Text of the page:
We drove the new Titans on and off the pavement through the farmlands and back highways of Wisconsin and Minnesota. The soft, sandy trails of Midwestern crop country weren't much of a challenge for the Moab-tuned, off-road prowess of an SWB PRO 4X Titan Crew Cab. Still, there were several sections with deep ruts and sudden grade changes where jounce and rebound control were surprisingly good--the shocks and suspension soaked up some hard trail hits. And the Titan's driver position and tapered nose provided good sightlines over the hood through tight turns and over obstacles.
For highway driving, we switched to an LWB Titan Crew Cab LE. The 159.5 inch wheelbase was an advantage, especially for our 100 plus-mile trip back to the hotel. Not only did the added length make room for extra gear in back, it also smoothed the ride over rough pavement in the right lane caused by the relentless flow of big rigs.
The Titan's standard 5.4 liter Endurance V 8 still proved highly competent moving the truck along at more than 75 mph, even though it hasn't been updated since last year's bump to 317 horsepower and 385 pound-feet of torque. However, Nissan has increased fuel capacity. All LWB Titans benefit from a 37 gallon gas tank that can provide an unloaded cruising range of more than 600 miles, or well over 200 miles at full GCWR when towing a 9500 pound trailer.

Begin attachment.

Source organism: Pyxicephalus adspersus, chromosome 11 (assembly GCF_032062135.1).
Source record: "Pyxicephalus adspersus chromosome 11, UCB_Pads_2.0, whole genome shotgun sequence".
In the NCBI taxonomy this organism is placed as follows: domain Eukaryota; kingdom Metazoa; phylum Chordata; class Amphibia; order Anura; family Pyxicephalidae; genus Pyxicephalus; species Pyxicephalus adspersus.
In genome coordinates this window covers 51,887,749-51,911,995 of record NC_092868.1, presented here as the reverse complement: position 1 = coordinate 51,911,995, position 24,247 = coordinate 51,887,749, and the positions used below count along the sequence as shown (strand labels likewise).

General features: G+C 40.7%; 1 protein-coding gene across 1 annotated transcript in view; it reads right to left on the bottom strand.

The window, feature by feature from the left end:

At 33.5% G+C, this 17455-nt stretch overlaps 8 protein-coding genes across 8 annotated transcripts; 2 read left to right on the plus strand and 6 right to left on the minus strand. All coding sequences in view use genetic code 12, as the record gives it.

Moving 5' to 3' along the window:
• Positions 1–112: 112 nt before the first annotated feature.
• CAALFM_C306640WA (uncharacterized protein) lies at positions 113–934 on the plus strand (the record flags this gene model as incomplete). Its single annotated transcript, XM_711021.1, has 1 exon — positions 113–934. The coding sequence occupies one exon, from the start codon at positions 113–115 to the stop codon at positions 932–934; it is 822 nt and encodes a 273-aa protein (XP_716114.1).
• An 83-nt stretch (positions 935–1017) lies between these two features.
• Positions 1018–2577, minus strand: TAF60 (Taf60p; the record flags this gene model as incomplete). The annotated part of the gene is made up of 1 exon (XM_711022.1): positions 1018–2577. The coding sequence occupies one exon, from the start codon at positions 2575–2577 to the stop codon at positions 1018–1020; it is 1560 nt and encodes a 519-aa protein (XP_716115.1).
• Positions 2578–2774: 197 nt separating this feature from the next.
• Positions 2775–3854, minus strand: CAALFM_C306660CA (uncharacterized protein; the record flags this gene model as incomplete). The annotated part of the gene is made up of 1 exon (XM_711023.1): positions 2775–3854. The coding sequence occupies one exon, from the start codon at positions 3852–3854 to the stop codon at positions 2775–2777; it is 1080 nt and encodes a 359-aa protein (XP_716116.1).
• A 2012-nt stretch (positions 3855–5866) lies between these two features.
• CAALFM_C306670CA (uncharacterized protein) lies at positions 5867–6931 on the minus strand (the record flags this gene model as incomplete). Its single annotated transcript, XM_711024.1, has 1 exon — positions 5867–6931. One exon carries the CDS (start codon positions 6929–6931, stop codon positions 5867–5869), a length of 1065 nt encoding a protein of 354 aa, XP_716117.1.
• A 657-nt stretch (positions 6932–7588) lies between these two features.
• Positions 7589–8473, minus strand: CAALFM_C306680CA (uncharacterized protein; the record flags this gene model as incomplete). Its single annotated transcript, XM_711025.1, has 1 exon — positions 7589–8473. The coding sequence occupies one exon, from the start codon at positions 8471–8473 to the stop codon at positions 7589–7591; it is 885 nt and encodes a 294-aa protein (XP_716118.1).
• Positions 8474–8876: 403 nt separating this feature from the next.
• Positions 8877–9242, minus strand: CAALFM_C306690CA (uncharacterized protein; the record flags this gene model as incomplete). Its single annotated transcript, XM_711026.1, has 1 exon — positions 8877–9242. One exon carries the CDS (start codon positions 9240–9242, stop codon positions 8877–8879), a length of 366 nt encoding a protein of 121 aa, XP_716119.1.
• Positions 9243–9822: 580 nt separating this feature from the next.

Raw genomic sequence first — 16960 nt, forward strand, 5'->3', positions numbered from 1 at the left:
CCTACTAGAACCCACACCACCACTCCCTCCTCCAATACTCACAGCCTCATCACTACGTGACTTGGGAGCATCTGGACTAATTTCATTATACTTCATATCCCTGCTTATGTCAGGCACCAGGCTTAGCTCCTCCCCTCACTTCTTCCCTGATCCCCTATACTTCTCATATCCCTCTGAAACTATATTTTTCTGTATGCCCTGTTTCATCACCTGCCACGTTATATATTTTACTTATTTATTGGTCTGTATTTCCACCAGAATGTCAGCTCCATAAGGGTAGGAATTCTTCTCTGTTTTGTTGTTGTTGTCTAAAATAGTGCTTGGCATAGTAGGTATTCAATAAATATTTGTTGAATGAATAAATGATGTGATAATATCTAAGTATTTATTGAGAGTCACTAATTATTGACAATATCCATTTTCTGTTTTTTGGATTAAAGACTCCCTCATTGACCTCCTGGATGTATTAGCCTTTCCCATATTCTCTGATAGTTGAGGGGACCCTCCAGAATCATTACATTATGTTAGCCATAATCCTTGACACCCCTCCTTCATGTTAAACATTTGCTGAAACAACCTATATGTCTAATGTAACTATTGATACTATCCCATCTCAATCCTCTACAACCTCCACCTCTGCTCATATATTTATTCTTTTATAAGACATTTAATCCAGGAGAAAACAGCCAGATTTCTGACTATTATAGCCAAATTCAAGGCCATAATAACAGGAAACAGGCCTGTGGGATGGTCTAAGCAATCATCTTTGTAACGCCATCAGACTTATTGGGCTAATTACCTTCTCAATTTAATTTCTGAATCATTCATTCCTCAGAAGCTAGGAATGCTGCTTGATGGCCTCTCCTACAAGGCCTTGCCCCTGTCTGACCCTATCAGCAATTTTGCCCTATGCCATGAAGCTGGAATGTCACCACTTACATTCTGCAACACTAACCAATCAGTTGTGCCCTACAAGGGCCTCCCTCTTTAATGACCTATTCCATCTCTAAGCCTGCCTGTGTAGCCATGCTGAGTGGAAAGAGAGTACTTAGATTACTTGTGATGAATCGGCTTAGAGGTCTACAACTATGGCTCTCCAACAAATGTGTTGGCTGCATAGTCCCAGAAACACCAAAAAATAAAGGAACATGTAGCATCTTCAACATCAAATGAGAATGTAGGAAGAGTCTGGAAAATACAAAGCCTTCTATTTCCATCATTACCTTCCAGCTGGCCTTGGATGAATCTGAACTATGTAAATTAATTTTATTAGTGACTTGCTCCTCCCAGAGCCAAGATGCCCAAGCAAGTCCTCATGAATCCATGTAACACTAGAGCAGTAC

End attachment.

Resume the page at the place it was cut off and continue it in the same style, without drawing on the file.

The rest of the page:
All 2008 Titans also receive updates to the interior and exterior. The changes aren't dramatic; they're more refinements than anything else. Nissan got the message loud and clear: earlier owners were disappointed with the truck's fit, finish, and materials quality. In response, the truck maker has invested extra dollars to spruce up appearances. Again, special attention has been given to the needs of commercial buyers, who can now purchase the entry-level XE truck with a vinyl floor.
Nissan originally had lofty goals to sell 100,000 Titans per year when it launched the truck in 2004, but it's actually averaged about 85,000 annually and sales are down slightly in 2007. In its favor, the recent changes are well executed and competitive. Now, if Nissan planners would throw a diesel V 8 from Navistar (see news item in Max Payload) under the hood, they'll get more commercial buyers than they'd know what to do with.